Why did the man cross the road? Apparently, it was to give the charity collector a wide berth, according to a survey which reveals the lengths to which Britons will go to avoid giving money to fundraisers.
The poll shows that two-thirds of people will cross the street to avoid "chuggers" or charity muggers.
More than a quarter admitted to falsely having told a charity worker that they had already given money to their colleague. A similar proportion said they had told a Big Issue seller that they had already bought a copy of the magazine. Nearly half of all Britons admit to telling a street collector that they have no change and 7 per cent said they had haggled over the price of an item in a charity shop.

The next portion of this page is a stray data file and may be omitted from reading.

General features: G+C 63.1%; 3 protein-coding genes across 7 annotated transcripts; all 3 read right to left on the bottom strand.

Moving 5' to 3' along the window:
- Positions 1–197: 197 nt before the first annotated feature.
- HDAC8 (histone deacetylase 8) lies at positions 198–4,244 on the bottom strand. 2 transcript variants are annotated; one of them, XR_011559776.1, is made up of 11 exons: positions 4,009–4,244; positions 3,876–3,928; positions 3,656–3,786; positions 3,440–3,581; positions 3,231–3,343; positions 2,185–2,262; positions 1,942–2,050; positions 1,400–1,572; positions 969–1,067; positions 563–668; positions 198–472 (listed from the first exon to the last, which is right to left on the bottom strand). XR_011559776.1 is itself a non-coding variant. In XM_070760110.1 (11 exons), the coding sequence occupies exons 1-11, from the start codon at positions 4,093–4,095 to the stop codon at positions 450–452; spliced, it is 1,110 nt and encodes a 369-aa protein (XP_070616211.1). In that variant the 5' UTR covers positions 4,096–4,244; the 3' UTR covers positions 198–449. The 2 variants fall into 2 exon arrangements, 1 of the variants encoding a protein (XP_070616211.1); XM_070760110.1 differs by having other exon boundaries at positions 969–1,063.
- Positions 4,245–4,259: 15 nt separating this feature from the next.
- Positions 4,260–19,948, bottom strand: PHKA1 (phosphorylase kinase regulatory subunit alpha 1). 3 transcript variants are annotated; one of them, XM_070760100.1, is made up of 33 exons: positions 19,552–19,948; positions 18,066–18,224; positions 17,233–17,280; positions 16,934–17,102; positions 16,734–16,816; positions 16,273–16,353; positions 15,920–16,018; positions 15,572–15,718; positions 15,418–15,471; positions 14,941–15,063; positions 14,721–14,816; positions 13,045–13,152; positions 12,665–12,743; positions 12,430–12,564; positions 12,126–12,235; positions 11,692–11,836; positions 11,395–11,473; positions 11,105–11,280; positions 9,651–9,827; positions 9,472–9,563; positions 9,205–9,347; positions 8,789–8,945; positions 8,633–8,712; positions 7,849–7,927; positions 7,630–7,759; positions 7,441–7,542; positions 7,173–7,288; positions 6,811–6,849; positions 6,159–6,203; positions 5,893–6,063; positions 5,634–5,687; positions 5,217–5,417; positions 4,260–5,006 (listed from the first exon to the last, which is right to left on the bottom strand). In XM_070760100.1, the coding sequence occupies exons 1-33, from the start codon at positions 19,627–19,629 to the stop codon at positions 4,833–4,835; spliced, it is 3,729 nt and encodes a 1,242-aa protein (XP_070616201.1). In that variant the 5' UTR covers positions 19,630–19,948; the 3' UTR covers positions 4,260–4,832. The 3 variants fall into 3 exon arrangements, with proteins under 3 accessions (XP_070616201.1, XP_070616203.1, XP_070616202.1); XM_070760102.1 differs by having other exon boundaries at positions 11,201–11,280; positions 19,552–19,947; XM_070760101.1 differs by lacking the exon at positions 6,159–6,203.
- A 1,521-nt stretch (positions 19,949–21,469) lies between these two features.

The poll of more than 2,000 people was carried out by the website Leap Anywhere, which encourages people to advertise charitable actions they want others to do or are willing to do themselves. However, the group's research shows that only one in three Britons had given their time to charity in the past 12 months.
Delving into the effects of the credit crunch on charitable tendencies, the survey found that nearly a third of Britons are giving less time and money to charity than a year ago. The survey found that the Northern Irish are the most charitable Britons – three-quarters of them gave either time or money to charity in the previous month.
Scotland came second, with 50 per cent, which was more than any English region. Just over one-third of Londoners had been charitable.
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